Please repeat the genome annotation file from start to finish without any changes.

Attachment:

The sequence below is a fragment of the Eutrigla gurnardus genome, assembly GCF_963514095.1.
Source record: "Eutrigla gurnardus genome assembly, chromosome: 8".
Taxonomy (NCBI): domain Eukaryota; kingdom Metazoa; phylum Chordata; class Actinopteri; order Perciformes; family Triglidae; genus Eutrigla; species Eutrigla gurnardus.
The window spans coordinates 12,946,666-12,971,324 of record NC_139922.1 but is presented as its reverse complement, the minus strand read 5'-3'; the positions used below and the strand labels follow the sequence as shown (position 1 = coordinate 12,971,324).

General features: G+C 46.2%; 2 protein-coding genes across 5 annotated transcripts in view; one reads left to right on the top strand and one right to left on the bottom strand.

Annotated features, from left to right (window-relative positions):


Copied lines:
The sequence below is a fragment of the Eutrigla gurnardus genome, assembly GCF_963514095.1.
Source record: "Eutrigla gurnardus genome assembly, chromosome: 8".
Taxonomy (NCBI): domain Eukaryota; kingdom Metazoa; phylum Chordata; class Actinopteri; order Perciformes; family Triglidae; genus Eutrigla; species Eutrigla gurnardus.
The window spans coordinates 12,946,666-12,971,324 of record NC_139922.1 but is presented as its reverse complement, the minus strand read 5'-3'; the positions used below and the strand labels follow the sequence as shown (position 1 = coordinate 12,971,324).

General features: G+C 46.2%; 2 protein-coding genes across 5 annotated transcripts in view; one reads left to right on the top strand and one right to left on the bottom strand.

Annotated features, from left to right (window-relative positions):